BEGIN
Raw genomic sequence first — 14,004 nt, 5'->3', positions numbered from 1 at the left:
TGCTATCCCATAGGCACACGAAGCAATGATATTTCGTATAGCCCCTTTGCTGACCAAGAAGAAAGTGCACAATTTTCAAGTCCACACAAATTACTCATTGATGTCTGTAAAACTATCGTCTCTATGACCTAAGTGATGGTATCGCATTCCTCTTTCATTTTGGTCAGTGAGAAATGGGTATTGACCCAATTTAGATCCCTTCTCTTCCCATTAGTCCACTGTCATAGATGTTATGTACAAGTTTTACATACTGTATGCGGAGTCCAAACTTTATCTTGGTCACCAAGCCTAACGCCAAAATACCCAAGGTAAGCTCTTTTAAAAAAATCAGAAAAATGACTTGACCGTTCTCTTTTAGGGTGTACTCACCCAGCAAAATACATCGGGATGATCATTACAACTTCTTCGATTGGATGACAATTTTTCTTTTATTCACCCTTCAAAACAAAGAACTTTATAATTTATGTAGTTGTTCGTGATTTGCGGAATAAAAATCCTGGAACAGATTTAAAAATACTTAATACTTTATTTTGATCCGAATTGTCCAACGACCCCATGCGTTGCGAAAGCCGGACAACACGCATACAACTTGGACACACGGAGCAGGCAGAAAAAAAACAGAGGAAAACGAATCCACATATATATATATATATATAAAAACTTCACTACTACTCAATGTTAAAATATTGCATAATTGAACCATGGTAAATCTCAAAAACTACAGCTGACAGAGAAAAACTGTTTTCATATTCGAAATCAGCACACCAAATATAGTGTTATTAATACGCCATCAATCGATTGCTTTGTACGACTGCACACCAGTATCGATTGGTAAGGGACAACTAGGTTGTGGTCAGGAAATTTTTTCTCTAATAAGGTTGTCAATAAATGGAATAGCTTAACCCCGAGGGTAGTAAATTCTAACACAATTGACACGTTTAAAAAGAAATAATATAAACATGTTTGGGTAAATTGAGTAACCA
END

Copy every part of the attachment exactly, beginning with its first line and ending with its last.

Raw genomic sequence first — 14,004 nt, 5'->3', positions numbered from 1 at the left:
TGCTATCCCATAGGCACACGAAGCAATGATATTTCGTATAGCCCCTTTGCTGACCAAGAAGAAAGTGCACAATTTTCAAGTCCACACAAATTACTCATTGATGTCTGTAAAACTATCGTCTCTATGACCTAAGTGATGGTATCGCATTCCTCTTTCATTTTGGTCAGTGAGAAATGGGTATTGACCCAATTTAGATCCCTTCTCTTCCCATTAGTCCACTGTCATAGATGTTATGTACAAGTTTTACATACTGTATGCGGAGTCCAAACTTTATCTTGGTCACCAAGCCTAACGCCAAAATACCCAAGGTAAGCTCTTTTAAAAAAATCAGAAAAATGACTTGACCGTTCTCTTTTAGGGTGTACTCACCCAGCAAAATACATCGGGATGATCATTACAACTTCTTCGATTGGATGACAATTTTTCTTTTATTCACCCTTCAAAACAAAGAACTTTATAATTTATGTAGTTGTTCGTGATTTGCGGAATAAAAATCCTGGAACAGATTTAAAAATACTTAATACTTTATTTTGATCCGAATTGTCCAACGACCCCATGCGTTGCGAAAGCCGGACAACACGCATACAACTTGGACACACGGAGCAGGCAGAAAAAAAACAGAGGAAAACGAATCCACATATATATATATATATATAAAAACTTCACTACTACTCAATGTTAAAATATTGCATAATTGAACCATGGTAAATCTCAAAAACTACAGCTGACAGAGAAAAACTGTTTTCATATTCGAAATCAGCACACCAAATATAGTGTTATTAATACGCCATCAATCGATTGCTTTGTACGACTGCACACCAGTATCGATTGGTAAGGGACAACTAGGTTGTGGTCAGGAAATTTTTTCTCTAATAAGGTTGTCAATAAATGGAATAGCTTAACCCCGAGGGTAGTAAATTCTAACACAATTGACACGTTTAAAAAGAAATAATATAAACATGTTTGGGTAAATTGAGTAACCA